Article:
The resulting CZTSe layers were characterized by scanning electron microscopy (SEM) combined with energy dispersive X-ray (EDX) spectroscopy to deduce elemental concentrations. The acceleration voltage was 20 kV if not stated differently. X-ray diffraction (XRD) was performed with Ni-filtered Cu Kα radiation. Raman measurements were performed using a HeNe laser excitation source (633 nm).
2.2 Solar cell fabrication and characterization
CZTSe absorbers were coated with a CdS buffer layer (about 70 nm thick) by chemical bath deposition and an i-ZnO/ZnO:Al window bi-layer (about 1.2 µm thick) deposited by RF magnetron sputtering. Finally, a mechanical scribing step defined the cell area to 0.09 cm2. Current density–Voltage (J–V) measurements were performed under simulated AM1.5 global illumination. Quantum efficiency (QE) measurements were done for the UV–Visible and the IR wavelength regions using Si and Ge reference photodiodes, respectively.
3 Results and discussion
The selenization temperature is one of the main parameters determining the final elemental composition of selenized CZTSe layers. High selenization temperatures are beneficial for recrystallization, as well as to partially burn the ethyl cellulose binder in our process route. The evolution of composition (by EDX) as a function of the selenization temperature is presented in Fig. 1a. The selenization was carried out at a chamber pressure of 5 mbar. To ensure comparable results, the amount of evaporated selenium for each selenization run was kept constant at around 150 mg by adjusting the selenium zone temperature near 360 °C. We observe a significant Sn loss for temperatures exceeding 600 °C, while other elemental compositions remain nearly constant.
X-ray diffraction patterns of Sn containing layers show characteristic reflections of CZTSe phase (PDF reference 01-070-8930) starting at selenization temperatures as low as 370 °C, as can be seen in Fig. 1b. We, however, cannot exclude the presence of secondary phases, in particular ZnSe and Cu2SnSe3, because they have almost identical diffraction patterns as CZTSe 16, 17. As soon as the substrate temperature exceeds 600 °C, the Sn content is drastically reduced, yielding a mixture of binary Cu2−xSe (PDF reference 6-680) and ZnSe (PDF reference 37-1463) phases instead of the CZTSe phase. Figures 1c and d show a presumably “single phase” CZTSe layer and a decomposed layer with 1 at% Sn (EDX measurement) exhibiting Cu2−xSe and ZnSe phases. Point EDX measurements at a low acceleration voltage of 7 kV limits the analysis volume to ≤1 µm3 and is a direct experimental evidence of the co-existence of individual Cu2−xSe and ZnSe grains.
Another way to control incorporation of Sn is by means of the selenium partial pressure, Fig. 2. This can be investigated by increasing the selenium zone temperature, resulting in a higher selenium vapor pressure, whilst maintaining a constant substrate temperature of 610 °C and a total chamber pressure of 5 mbar. At the lowest selenium zone temperature of 360 °C – corresponding to a selenium evaporation of 170 mg, a significant loss of Sn is observed, which is in accordance to the previously described result in Fig. 1a. As the selenium zone temperature is elevated from 360 to 380 °C, corresponding to the increase in selenium evaporation from 170 to 3410 mg, the Sn content reaches its targeted value of 11 at%.
High selenium vapor pressure promotes the selenization of the molybdenum back contact into MoSe2, see Fig. 2. The right axis is a ratio of XRD intensity counts between (100) MoSe2 over (110) Mo. There is a rapid increase in MoSe2 content for Se zone temperature of 370 °C and higher which is in agreement with Ref. 18. Although the interface MoSe2 layer is needed to provide a necessary quasi-ohmic contact to CIGS 19, and even a 300 nm thick MoSe2 layer is reported for a 9.7% efficient CZTSSe solar cell by Todorov et al. 20, there is a certain risk that the conductivity of the Mo contact might be deteriorated and could result in an increase in resistive losses.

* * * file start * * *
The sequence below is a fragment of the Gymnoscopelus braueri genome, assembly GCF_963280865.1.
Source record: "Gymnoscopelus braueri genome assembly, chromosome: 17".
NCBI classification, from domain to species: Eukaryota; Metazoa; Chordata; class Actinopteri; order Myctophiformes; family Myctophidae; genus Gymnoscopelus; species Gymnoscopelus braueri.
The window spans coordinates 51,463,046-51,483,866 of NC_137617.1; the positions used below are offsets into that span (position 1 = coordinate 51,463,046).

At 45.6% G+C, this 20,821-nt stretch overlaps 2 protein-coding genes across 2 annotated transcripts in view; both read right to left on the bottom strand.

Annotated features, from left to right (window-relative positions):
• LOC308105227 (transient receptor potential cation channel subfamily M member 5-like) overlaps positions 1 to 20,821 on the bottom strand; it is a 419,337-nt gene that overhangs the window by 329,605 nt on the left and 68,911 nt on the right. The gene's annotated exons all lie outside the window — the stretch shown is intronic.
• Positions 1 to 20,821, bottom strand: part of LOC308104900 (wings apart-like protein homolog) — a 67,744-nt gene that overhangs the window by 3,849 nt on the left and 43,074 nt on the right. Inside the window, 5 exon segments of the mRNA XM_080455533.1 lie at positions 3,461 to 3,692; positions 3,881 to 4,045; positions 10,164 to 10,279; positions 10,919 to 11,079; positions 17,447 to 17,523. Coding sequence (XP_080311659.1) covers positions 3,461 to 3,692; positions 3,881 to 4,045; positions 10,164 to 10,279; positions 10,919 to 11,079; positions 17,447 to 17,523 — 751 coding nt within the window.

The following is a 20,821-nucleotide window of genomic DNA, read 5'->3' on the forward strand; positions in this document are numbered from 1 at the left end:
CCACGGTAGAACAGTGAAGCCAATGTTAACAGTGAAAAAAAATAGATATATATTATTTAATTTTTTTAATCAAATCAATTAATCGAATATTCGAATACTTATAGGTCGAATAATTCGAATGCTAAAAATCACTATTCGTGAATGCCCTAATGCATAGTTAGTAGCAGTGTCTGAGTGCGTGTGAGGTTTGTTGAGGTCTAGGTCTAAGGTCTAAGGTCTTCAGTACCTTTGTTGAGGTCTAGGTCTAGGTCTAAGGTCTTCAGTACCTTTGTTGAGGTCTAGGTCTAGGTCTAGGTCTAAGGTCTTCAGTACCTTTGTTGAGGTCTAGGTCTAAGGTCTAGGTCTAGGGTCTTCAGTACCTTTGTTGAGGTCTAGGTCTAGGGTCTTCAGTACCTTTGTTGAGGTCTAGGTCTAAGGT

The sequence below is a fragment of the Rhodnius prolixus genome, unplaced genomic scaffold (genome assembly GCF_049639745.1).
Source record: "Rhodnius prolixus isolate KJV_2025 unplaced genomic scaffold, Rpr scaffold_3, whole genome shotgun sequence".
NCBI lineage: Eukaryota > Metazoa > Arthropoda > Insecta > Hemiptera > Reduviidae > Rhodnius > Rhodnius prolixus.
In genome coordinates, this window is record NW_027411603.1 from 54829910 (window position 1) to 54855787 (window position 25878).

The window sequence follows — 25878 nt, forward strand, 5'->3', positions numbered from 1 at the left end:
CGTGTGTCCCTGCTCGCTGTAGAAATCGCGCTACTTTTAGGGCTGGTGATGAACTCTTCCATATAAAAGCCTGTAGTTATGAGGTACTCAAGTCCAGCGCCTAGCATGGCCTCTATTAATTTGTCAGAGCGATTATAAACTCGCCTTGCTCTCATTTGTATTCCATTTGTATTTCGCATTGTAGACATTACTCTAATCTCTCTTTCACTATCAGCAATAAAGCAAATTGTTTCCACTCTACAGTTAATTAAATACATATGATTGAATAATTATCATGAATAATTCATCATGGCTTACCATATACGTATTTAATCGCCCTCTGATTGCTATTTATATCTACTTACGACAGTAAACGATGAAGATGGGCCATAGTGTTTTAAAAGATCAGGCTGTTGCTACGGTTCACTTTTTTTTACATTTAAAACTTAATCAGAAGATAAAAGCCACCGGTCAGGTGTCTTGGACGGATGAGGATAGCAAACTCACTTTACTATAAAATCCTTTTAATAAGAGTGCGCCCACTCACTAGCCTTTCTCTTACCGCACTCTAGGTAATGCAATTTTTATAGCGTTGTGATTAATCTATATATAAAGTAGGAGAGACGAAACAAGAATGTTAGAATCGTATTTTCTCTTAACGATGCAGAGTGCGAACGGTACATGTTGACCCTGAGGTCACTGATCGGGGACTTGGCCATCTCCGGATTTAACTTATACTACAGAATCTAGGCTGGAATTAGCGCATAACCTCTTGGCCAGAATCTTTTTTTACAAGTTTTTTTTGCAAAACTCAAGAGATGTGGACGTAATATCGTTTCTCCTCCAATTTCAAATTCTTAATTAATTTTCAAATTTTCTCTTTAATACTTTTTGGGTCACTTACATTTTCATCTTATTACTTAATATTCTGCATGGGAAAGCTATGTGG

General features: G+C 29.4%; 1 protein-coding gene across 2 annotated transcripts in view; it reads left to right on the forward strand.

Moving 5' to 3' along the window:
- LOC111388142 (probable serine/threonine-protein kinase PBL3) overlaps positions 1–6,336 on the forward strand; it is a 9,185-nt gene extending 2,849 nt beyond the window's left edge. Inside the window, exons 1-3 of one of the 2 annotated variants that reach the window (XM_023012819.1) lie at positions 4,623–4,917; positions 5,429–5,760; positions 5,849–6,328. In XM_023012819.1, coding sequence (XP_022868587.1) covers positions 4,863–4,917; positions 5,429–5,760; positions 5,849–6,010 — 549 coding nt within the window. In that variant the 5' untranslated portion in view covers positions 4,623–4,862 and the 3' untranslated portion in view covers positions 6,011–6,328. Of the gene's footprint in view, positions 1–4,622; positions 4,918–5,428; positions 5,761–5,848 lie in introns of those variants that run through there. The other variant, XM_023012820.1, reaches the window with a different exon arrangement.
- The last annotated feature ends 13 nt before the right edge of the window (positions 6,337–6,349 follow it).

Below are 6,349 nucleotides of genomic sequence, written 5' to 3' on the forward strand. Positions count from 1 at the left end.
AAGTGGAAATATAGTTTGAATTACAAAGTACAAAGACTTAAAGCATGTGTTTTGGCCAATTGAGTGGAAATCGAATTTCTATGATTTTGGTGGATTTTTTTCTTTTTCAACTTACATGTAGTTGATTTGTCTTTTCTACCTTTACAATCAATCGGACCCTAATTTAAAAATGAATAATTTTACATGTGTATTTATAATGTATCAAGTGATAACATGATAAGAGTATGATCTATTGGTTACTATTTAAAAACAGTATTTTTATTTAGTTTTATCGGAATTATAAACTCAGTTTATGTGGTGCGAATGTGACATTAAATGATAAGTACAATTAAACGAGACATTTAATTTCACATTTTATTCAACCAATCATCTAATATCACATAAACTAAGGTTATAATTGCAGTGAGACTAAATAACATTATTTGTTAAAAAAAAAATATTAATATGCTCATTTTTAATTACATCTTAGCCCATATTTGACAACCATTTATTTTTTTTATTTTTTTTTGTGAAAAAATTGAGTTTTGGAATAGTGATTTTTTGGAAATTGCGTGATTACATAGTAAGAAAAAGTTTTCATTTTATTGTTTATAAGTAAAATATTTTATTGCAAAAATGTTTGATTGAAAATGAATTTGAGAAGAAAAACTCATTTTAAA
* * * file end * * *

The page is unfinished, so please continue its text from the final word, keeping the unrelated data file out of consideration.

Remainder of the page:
Following our deposition route, CZTSe phase forms gradually during the selenization of Cu, Zn, and Sn metal salts embedded in an organic matrix. Although no dedicated in situ XRD measurements have been conducted, we anticipate that the formation of the CZTSe phase can involve intermediate binary and ternary phases 21, 22. When interrupting the selenization process after several minutes during heating-up at temperatures of 340 and 370 °C ex situ XRD analysis showed the presence of binary CuSe which converts into Cu2−xSe phase, suggesting that kinetically Cu species are the first to react with selenium vapor but thermodynamically CZTSe already forms at 370 °C (see Fig. 1b):
Once CZTSe is formed, it can decompose according to the chemical equilibrium reaction proposed by Redinger et al. 12
The decomposition reaction becomes significant under our selenization conditions at temperatures higher than 600 °C. According to the Le Chatelier principle, the reaction equilibrium (2) can be shifted to the left – the CZTSe side – by suppressing the formation of volatile species, SnSe or Se. The interplay between the critical temperature and partial pressure of volatile products is described on the example of CZTS decomposition by Scragg et al. 11, and we assume identical considerations for CZTSe. Since no additional SnSe is provided during selenization in our case, the decomposition reaction can be suppressed by using either low substrate temperature (Fig. 1a) or high substrate temperatures in combination with increased Se partial pressure via elevated Se zone temperature (Fig. 2).
The latter option is beneficial for the recrystallization of CZTSe layers, but it also results in thick MoSe2 layers. In order to find a compromise between the MoSe2 thickness and the CZTSe grain growth, we increased the total chamber pressure to 10 mbar by partially closing the valve between the reactor and the pump (while the N2 flow remained constant). At the same time, the Se zone temperature was increased to evaporate the same amount of selenium as at 5 mbar. These measures result in an elevated effective Se pressure, and hence the tailored Sn content can be preserved even for samples selenized at temperatures >600 °C, which is depicted as open squares in Fig. 1a. In an open reactor, neither the total chamber pressure nor the addition of inert carrier gas should theoretically shift the decomposition equilibrium (2). However, the higher N2 background pressure may retard CZTSe decomposition by slowing down desorption of gaseous SnSe.